Born in the Wild: Lifetime commissions series showing women giving birth outdoors

Expectant mothers will give birth unassisted 'in the wild'

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The Independent Culture

US television network Lifetime has commissioned one of its most controversial reality television programmes to date, in a new unscripted series that will see women give birth “in the wild” and without medical assistance.

The network announced plans for its latest series, Born in the Wild, which will follow expectant women as they give birth completely unassisted in an outdoor location of their choosing for eight hour-long episodes.

The women chosen for the programme will have to be considered healthy by medics and have already given birth to at least one child in a conventional setting, Eli Lehrer, the head of non-fiction programming at lifetime told Entertainment Weekly.

The concept behind the programme was reportedly inspired by You Tube video of a woman who gave birth to her fourth child in a tropical creek bed, which garnered over 20 million views.

The user Birth in Nature described her experience as a “transforming event” and her “most conscious act as a woman to date.”

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This woman filmed herself giving birth outdoors

A press release announcing the series asks: “What happens when the craziest experience of a woman’s life becomes truly wild, and soon-to-be parents decide to take on an unassisted birth in the outdoors?

Born in the Wild will document the journeys of young, expectant parents who have chosen to give birth 'in the wild.'"

The documentary has sparked widespread criticism from the medical community amid concerns over the safety of the women giving birth and their babies, with one specialist remarking that while childbirth is natural process, it “historically has caused an extraordinary loss of life”.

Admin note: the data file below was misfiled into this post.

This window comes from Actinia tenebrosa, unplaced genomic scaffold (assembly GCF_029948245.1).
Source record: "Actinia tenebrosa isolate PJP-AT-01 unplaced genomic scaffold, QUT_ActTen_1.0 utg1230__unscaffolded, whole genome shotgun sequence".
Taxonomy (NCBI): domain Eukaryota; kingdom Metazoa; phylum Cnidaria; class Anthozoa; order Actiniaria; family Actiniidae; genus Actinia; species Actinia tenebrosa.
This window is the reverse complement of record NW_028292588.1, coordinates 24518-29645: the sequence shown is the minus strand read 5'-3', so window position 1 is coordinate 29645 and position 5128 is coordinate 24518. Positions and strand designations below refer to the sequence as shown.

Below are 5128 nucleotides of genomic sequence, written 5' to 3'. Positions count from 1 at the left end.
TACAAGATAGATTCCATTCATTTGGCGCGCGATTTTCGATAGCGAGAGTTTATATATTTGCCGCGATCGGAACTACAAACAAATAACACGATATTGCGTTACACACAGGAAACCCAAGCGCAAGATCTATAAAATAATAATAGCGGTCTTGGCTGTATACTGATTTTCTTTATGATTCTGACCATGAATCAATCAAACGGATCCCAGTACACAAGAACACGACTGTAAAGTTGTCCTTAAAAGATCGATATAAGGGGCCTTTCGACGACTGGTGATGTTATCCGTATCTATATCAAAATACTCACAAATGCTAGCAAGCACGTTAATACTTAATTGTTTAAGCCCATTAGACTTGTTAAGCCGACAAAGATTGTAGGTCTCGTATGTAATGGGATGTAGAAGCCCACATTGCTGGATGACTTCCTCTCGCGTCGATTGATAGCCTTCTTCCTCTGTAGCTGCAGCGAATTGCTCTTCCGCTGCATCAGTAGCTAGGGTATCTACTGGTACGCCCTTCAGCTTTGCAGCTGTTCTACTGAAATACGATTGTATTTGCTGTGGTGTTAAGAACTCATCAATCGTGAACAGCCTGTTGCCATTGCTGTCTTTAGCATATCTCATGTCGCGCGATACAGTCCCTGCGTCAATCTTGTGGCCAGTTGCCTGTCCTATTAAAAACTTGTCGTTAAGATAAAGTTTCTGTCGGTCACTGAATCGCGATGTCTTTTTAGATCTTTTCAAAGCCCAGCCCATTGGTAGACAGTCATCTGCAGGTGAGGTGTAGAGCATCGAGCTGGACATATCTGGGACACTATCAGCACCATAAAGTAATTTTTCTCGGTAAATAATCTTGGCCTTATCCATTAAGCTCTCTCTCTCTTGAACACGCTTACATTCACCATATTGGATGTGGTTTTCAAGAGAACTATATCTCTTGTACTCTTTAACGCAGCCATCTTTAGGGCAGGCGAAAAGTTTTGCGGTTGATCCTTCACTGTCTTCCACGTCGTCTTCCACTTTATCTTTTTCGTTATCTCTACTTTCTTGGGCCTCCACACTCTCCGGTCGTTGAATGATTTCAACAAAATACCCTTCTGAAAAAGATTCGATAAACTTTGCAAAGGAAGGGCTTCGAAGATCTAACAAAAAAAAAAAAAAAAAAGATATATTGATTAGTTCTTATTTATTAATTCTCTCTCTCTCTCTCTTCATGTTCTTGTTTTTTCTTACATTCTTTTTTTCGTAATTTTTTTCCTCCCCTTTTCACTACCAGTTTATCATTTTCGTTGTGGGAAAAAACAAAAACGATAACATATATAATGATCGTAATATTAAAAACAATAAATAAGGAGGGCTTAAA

Dr Ron Jaekle added: “They can’t possibly make it safe enough to not [eventually] have a problem that will need a medical intervention to save the day.

"And then [the producers] won’t interview the docs in the ICU who will say: 'this would never have happened if she had been in a hospital.’”

Mr Lehrer insisted producers are taking “extreme precautions” to ensure the safety of both mother and baby, including having a trained emergency professional on site and filming within a certain radius of a hospital should complications arise.

“Our presence at these births is going to make them far safer than if they were doing it on their own,” he added.

Rob Sharenow, the executive vice president and general manager of Lifetime said: “As we continue to raise the bar across all of our programming, unscripted is playing an important role in placing Lifetime in the cultural zeitgeist and introducing the network to the next generation of our viewers.

 “With larger-than-life characters and never-before-seen worlds, each of these projects will push our boundaries and strengthen our position as a leader in the unscripted space.”

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